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first_imgShare on Facebook Tweet on Twitter March 26, 2018 at 9:52 am Reply Florida gas prices jump 12 cents; most expensive since 2014 You have entered an incorrect email address! Please enter your email address here Save my name, email, and website in this browser for the next time I comment. UF/IFAS in Apopka will temporarily house District staff; saves almost $400,000 1 COMMENT TAGSPoliotheconversation.com Previous articleLegislators Bracy, Brown and Sullivan coming to Apopka in AprilNext articleCounty Road 435 temporary ramp permanently closing this weekend Denise Connell RELATED ARTICLESMORE FROM AUTHOR According to this article, polio spreads through drinking water that comes in contact with sewage waste, and here in our area, they are injecting treated sewage water directly into our aquifer, which is our area’s source of drinking water. Remember, this is the same treated sewage water, or “reuse” water that residents are informed to NOT to drink! Sounds horrible, considering that treated sewage water does not successfully remove all viruses. This is not what nature intended! The multiple soil layers were intended to filter the used water with time! Mama Mia Gov. DeSantis says new moment-of-silence law in public schools protects religious freedom LEAVE A REPLY Cancel reply Please enter your comment! Please enter your name here At its height in the 1940s and ‘50s, polio paralyzed more than 35,000 Americans every year. But thanks to vaccines as well as good hygiene and sanitation practices, polio has largely been forgotten in the developed world.Now, even in less-developed regions, it’s close to being wiped out entirely. But there are still challenges to overcome before polio can join smallpox as a virus that has been eradicated worldwide.With the support of the World Health Organization, the Bill & Melinda Gates Foundation (a strategic partner of The Conversation US that provides funding for The Conversation internationally), Rotary International and others, public health workers and volunteers work tirelessly and in dangerous conditions to vaccinate every one of the world’s children. The number of polio cases globally dropped from 350,000 in 1988 to just 37 in 2016. Thirty years ago, polio was regularly found in 125 of the world’s 190 or so countries. Today, only three countries continue to see regular cases: Pakistan, Nigeria, and Afghanistan.Of these, Pakistan is closest to becoming polio-free thanks to its persistent, innovative vaccination campaign programs. But its poor security, weak health system and lack of proper sanitation work against this effort.The lessons infectious disease preparedness and response researchers like us are learning in Pakistan, during what’s hopefully a final push against polio, will also apply elsewhere, as public health experts work to wipe out other infectious diseases around the world.Transmission electron micrograph of polioviruses. Graham Beards, CC BY-SAPolio in people and in the environmentWild poliovirus is not particularly hardy and can’t survive for long in the environment. If the virus cannot find an unvaccinated person to serve as its host, it will die. This fact means vaccination efforts can fully exterminate the virus by denying it a place to live in human hosts.The world’s polio eradication campaign has already done away with two of the three naturally occurring wild polioviruses. Wild poliovirus type 2 was last seen in 1999, and there has not been a case of wild poliovirus type 3 since 2012.Polio spreads primarily through water contaminated with the feces of an infected person. Where sources of drinking water come into contact with sewage waste – often the case in developing countries like Pakistan – the virus spreads easily.To complicate matters, nearly 3 out of 4 people infected with the poliovirus never have any symptoms at all. So most carriers of polio never know they harbor the virus, or that they’re spreading it to others.In addition, those who do have symptoms usually seem to have the flu, with fever, headaches, body aches and vomiting. In only around 1 percent of cases do symptoms include temporary or permanent paralysis.This means that it is possible for the virus to exist and spread in a community even when there are no diagnosed cases of polio. For that reason, public health workers use two different measures to gauge the success of a vaccination effort: the number of people diagnosed with polio, and how much of the virus is found in the environment.A health worker gives a polio vaccine to a child at a railway station in Pakistan. AP Photo/Fareed KhanCultural challengesIn Pakistan, these two measures paint somewhat different pictures of disease eradication. The not-so-good news is that 16 percent of the water sources tested in 2017 contain the polio virus, a slight increase from 2016 levels.The better news is that from 2014 to 2017, the number of new polio cases dropped a whopping 97 percent, from 306 cases to just eight. The country’s government, with the support of the international community, has vaccinated most Pakistanis, which no doubt accounts for the impressive drop in diagnosed cases. However, because vaccination is not universal, the virus persists in some regions of Pakistan and poses a threat to those who are not vaccinated or who have not received vaccination boosters as scheduled.There are several cultural barriers to wiping out polio in Pakistan. Vaccinations are usually given at health clinics and transit points, where public health workers can make contact with a large share of the population. Mobile vaccination units reach people in other locations, but cannot safely get to children in high-conflict areas.In many of these areas, armed militants refuse to let public health officials vaccinate children, claiming that the polio vaccine is part of a Western plot to sterilize Muslims. In 2012, the Taliban, which remains in control in some mountainous areas, imposed a ban on vaccinations, which slowed the polio eradication effort. Furthermore, polio vaccine campaign workers have been targets of violence, as seen most recently in the killing of a mother-daughter vaccination team in January and an ambush this past week in a remote tribal area that killed two medical workers and wounded two others.With armed security, a Pakistani health worker marks a house after administering polio vaccine. AP Photo/Shakil AdilIn order to overcome some of the challenges, members of the eradication campaign have coordinated vaccination efforts with military operations. When a large military offense in 2015 pushed the Taliban out of the northern provinces of Pakistan, it cleared the way for hundreds of thousands of children to receive the vaccination.High illiteracy rates, extreme poverty, and religious beliefs also can cause parents to refuse vaccines – in Pakistan and elsewhere – for their children. In these instances, education and outreach are vitally important. Helping parents understand the dangers of disease may help overcome misinformation about the vaccine and increase positive association with vaccination, as it has in the United States.Pharmaceutical challengesPublic health officials have two types of polio vaccine in their medical supply kit: an oral vaccine and an inactivated vaccine. Both are necessary to eradicate polio. The oral vaccine is made from a live weakened virus. The inactivated version is made with a dead virus.The oral vaccination works significantly better against naturally occurring poliovirus, known as wild poliovirus. Additionally, the administration method – being given by mouth – is thought to increase vaccine uptake because it does not require an injection.The body builds immunity from this live vaccine, and then can withstand the virus if exposed to it in the future. Countries, where polio is present, must use the oral vaccine in order to eliminate wild poliovirus because the inactivated vaccine does not stop its transmission since it produces lower levels of mucosal immunity.Though necessary, using the live oral vaccine comes with some challenges. For example, it can cause vaccine-derived cases of polio, which include cases of paralysis. In this unfortunate and extremely rare scenario, the vaccine meant to prevent a terrible illness directly transmits it. Of the 10 billion doses of oral polio vaccine administered since 2000, there have only been 760 cases of vaccine-derived polio.Though the oral vaccine is vital to the eradication of wild poliovirus, its use must be discontinued as soon as the wild virus is wiped out. Otherwise, it runs the risk of hindering complete eradication by perpetuating existence of poliovirus in the environment through human excrement and continuing to introduce new vaccine-derived cases of the disease.Once Pakistan is declared free of wild poliovirus, the eradication campaign must switch to using the inactivated vaccine.Because the inactivated vaccine provokes a weaker immune response, it doesn’t effectively disrupt the transmission of wild poliovirus. But it does protect against the weaker vaccine-derived poliovirus, and it doesn’t contribute to vaccine-derived cases. Once the only remaining strains are vaccine-derived, inactivated vaccines can be used to completely wipe out the disease.It is likely that a world without polio may not be too far off in the future — and then infectious disease researchers can make use of the lessons learned in Pakistan as they move the fight to other diseases elsewhere around the world. By Christine Crudo Blackburn, Postdoctoral Research Fellow, Scowcroft Institute of International Affairs, Bush School of Government and Public Service, Texas A&M University and Morten Wendelbo, Lecturer, Bush School of Government and Public Service; Research Fellow, Scowcroft Institute of International Affairs; and, Policy Sciences Lecturer, Texas A&M University Libraries, Texas A&M University.Note: This article first published on theconversation.comlast_img read more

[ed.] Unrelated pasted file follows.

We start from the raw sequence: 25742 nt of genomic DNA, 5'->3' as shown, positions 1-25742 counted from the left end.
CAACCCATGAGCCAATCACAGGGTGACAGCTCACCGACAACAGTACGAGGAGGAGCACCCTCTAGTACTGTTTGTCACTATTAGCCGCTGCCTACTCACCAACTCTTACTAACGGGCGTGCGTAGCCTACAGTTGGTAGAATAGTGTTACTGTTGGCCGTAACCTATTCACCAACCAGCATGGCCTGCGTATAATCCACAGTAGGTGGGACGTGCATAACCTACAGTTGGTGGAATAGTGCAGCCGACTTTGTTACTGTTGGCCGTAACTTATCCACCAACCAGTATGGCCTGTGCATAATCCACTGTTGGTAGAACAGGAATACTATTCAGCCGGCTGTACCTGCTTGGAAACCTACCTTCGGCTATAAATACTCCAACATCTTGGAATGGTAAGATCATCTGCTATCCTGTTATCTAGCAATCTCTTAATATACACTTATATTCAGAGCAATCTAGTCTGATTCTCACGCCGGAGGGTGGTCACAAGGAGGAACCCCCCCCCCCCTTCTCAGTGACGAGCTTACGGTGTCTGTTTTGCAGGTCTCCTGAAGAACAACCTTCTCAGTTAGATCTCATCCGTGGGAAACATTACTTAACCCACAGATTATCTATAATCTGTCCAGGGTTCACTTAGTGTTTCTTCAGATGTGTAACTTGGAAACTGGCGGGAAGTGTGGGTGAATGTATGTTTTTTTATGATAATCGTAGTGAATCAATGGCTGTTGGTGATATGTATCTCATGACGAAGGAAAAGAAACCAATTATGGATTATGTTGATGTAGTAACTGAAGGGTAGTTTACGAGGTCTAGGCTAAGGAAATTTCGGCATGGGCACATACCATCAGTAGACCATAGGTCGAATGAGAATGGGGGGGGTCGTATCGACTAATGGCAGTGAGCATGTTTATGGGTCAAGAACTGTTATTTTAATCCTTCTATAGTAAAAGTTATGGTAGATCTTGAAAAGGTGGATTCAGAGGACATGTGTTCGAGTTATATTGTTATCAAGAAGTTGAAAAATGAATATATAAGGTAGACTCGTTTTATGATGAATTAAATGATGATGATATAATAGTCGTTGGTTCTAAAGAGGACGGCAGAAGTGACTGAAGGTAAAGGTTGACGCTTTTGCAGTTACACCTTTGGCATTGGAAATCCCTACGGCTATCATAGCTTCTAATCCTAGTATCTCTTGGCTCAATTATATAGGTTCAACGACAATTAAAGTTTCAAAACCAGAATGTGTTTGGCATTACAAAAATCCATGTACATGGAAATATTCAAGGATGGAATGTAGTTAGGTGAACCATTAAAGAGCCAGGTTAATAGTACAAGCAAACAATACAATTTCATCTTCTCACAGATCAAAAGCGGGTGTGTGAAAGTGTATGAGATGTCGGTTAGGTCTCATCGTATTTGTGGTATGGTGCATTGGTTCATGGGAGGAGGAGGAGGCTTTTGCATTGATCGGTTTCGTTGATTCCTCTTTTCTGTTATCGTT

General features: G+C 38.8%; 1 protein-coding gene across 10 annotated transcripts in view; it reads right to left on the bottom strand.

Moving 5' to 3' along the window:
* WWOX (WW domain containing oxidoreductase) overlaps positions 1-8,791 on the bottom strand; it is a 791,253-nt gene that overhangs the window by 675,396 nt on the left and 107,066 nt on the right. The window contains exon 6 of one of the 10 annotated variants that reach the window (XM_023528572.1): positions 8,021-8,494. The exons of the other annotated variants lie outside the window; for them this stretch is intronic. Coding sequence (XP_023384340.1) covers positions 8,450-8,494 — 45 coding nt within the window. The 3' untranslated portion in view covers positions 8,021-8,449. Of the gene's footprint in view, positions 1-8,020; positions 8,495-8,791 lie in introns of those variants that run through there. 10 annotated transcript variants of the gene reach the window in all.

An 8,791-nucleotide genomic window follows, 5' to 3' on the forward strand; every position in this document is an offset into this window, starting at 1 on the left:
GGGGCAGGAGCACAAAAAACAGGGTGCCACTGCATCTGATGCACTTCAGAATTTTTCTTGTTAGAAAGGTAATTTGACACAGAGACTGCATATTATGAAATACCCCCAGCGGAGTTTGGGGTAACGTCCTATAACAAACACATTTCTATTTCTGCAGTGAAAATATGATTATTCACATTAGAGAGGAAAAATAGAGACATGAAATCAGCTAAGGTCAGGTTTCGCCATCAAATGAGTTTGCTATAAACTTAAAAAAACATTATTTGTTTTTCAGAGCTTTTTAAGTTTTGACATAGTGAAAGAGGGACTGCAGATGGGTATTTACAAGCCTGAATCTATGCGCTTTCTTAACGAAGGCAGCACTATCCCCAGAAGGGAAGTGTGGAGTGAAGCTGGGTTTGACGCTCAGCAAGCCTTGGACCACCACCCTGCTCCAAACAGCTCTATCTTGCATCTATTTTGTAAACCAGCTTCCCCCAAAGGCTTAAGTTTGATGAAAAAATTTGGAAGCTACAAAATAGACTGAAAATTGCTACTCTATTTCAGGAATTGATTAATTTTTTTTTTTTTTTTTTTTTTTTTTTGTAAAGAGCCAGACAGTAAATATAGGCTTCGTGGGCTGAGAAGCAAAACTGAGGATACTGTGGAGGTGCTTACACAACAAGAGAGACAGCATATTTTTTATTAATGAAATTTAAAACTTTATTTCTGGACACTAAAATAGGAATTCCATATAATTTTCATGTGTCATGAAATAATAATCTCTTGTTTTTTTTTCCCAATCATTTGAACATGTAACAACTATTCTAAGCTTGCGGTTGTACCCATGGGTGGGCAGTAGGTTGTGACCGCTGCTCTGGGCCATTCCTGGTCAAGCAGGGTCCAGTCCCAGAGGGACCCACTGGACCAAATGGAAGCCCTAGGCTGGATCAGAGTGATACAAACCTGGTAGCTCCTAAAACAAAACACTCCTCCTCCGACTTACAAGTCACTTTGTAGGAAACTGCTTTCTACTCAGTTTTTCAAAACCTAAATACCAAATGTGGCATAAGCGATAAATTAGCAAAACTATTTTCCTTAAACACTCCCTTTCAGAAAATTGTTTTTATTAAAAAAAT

first_img China’s Cyber ​​Censorship Figures June 11, 2013 – Updated on January 20, 2016 Chinese diplomats threaten French journalist after Tibet report News ChinaAsia – Pacific News RSF_en News Interference and attempted censorshipPayen described to Reporters Without Borders the events that followed the broadcasting of his report. Taking advantage of a loosening in controls on people entering Tibet, Payen, entered the territory clandestinely in early May in order to do a report on China’s repression of its Tibetan minority. His report, entitled “Seven days in Tibet,” was broadcast by France 24 on 30 May and was followed by a live debate.As Payen was leaving Paris for Bangkok on 3 June, the Chinese embassy in Paris contacted France 24 and asked to meet with him. As he had by then already left, two embassy officials went to France 24 to talk to its CEO, Marc Saikali. For two hours, they accused the station of broadcasting a mendacious report that was “riddled with errors” and demanded its removal from the website. The station refused.From harassment to open threatsOn his arrival in Bangkok on 4 June, Payen received a call on his mobile phone from the Chinese embassy in Thailand, although neither he nor France 24 had given his number to any Chinese diplomats. Asked to go to the embassy as soon as possible, Payen said he was willing to meet at a Bangkok hotel, but the Chinese diplomats ruled out a meeting anywhere but the embassy.The embassy then stepped up its harassment of Payen, who received several anonymous calls and many texts. A message left yesterday by a female member of the embassy’s staff was openly threatening.Listen to the audio message in English: “I just want to tell you that the purpose of the meeting is to listen to your explanation of why you cheated a chinese visa and why you reported the news in a distorted way. However, since you postponed the meeting again and again, I’m afraid if you cannot manage to meet tomorrow, you’ll have to take all the possible responsibilities.”She gave him an ultimatum to attend a meeting at the embassy by today at the latest to explain why he had “cheated” in order to obtain a Chinese visa. She urged him to stop postponing the meeting and to comply with the embassy request, or else “take the responsibility” of his refusal.Tibet – a sensitive subjectForeign journalists are forbidden to visit Tibet and the Chinese police continue to prevent them from covering demonstrations by Tibetans in nearby provinces. The police arrested a CNN crew at a toll station in Sichuan province in January 2012 and prevented them from travelling on to the neighbouring Tibet Autonomous Region.The Chinese authorities are aware that these bans violate their own laws and often use bad weather or the state of the roads as pretexts for denying access to Tibet.The police readily harass foreign journalists suspected of intending to defy their instructions. Some journalists have complained of being followed. The police have escorted others to the nearest airport, interrogated them for hours, forced them to delete their photos and video footage, and confiscated their equipment.The police not only ask to see press cards and passports but also temporary foreign residence permits, which journalists now have to carry with them. These violations of freedom of information foster a climate of permanent surveillance that is stressful for journalists and often takes a psychological toll.In February 2012, China-based foreign journalists asked the authorities to allow them to freely visit the provinces that are closed to them, to have freedom of movement throughout the country and to be able to interview anyone who is willing. Submitted by the Foreign Correspondents’ Club of China (FCCC), which is not recognized by the government, the request was not granted. China: Political commentator sentenced to eight months in prison March 12, 2021 Find out more Democracies need “reciprocity mechanism” to combat propaganda by authoritarian regimes News An Agence France-Presse journalist was arrested in October 2012. Two Sky News journalists were arrested while doing a live report from Tiananmen Square in March 2013, although they had permission to film. And there has been an increase in foreign journalists being denied accreditation or visas.China is on the Reporters Without Borders list of “Enemies of the Internet” and is ranked 173rd out of 179 countries in the 2013 Reporters Without Borders press freedom index.Read the 2013 special report on surveillance: “Enemies of the Internet” – China Growing problems for foreign journalistsThe authorities have stepped up their harassment of the foreign media ever since the Arab Spring echoed around the world in 2011. Harassment of journalists based outside China is still unusual, but there has been a marked increase in harassment of journalists visiting China or based there. The Communist Party does not hesitate to employ police violence, disguised by the use of plainclothes police, to control foreign media coverage. The beating that a Bloomberg cameraman received in March 2011 was one of the most striking cases. Watch the video: Receive email alerts Photo : youtube.com Help by sharing this information Organisation Reporters Without Borders is outraged by the way Chinese diplomatic personnel have harassed and threatened French journalist Cyril Payen, a reporter for the French TV news station France 24, since the station broadcast his documentary “Seven days in Tibet” on 30 May.A few days after it was broadcast, Chinese embassy personnel went to the TV channel’s headquarters in Paris to demand the documentary’s withdrawal from its website. The Chinese embassy in Bangkok then threatened him by telephone after he arrived in Thailand.“Such unacceptable behaviour might be expected from the mafia but not from senior diplomats,” Reporters Without Borders said. “It is acceptable for an embassy to express its disagreement with a report. But it is completely unacceptable for diplomats stationed in France and Thailand to try to intimidate a news outlet into modifying editorial content, to harangue a journalist and to summon him with the intention of interrogating him.“Such methods are undoubtedly normal in China, and that is regrettable, but they have no place in a free country. The telephone threats that these diplomats made against a French journalist expose them to the possibility of judicial proceedings.“We urge the French authorities to summon the representatives of the Chinese embassy in Paris in order to protest against this unacceptable harassment. The French authorities must condemn the Chinese government’s use of such aggressive methods with a French journalist and their violation of his freedom of information.” “Seven Days in Tibet” to go further April 27, 2021 Find out more ChinaAsia – Pacific June 2, 2021 Find out more Follow the news on Chinalast_img read more